Background: Recent reports have unveiled the potential of flavonoids to enhance bone
formation and assuage bone resorption due to their involvement in cell signaling pathways. They also
act as an effective alternative to circumvent the disadvantages associated with existing treatment
methods, which has increased their scope in orthopedic research. Valproic acid (VA, 2-propylpentanoic
acid) is one such flavonoid, obtained from an herbaceous plant, used in the treatment of
epilepsy and various types of seizures.
Objective: In this study, the role of VA in osteogenesis and the molecular mechanisms underpinning
its action in mouse mesenchymal stem cells (mMSCs) were determined.
Methods: Results: Cytotoxic studies validated VA’s amiable nature in mMSCs. Alizarin red and
von Kossa staining results showed an increased deposition of calcium phosphate in VA-treated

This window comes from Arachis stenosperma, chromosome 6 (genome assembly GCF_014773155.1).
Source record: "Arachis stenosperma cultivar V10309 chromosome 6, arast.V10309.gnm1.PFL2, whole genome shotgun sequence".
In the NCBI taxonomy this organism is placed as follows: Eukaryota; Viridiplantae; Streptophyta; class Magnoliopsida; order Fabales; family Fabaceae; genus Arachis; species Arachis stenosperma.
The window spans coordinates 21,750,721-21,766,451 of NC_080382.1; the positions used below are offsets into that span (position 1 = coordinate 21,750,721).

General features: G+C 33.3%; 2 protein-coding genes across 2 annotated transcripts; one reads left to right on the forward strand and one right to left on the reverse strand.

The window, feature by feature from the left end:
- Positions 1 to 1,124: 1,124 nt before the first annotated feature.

mMSCs, which confirmed the occurrence of osteoblast differentiation and mineralization at a cellular
level. At the molecular level, there were increased levels of expression of Runx2, a vital bone
transcription factor, and other major osteoblast differentiation marker genes in the VA-treated mMSCs.
Further, VA-treatment in mMSCs upregulated mir-21 and activated the mitogen-activated protein
kinase/extracellular signal-regulated kinase signaling pathway, which might be essential for
the expression/activity of Runx2.
Conclusion: Thus, the current study confirmed the osteoinductive nature of VA at the cellular and
molecular levels, opening the possibility for its application in bone therapeutics with mir-21.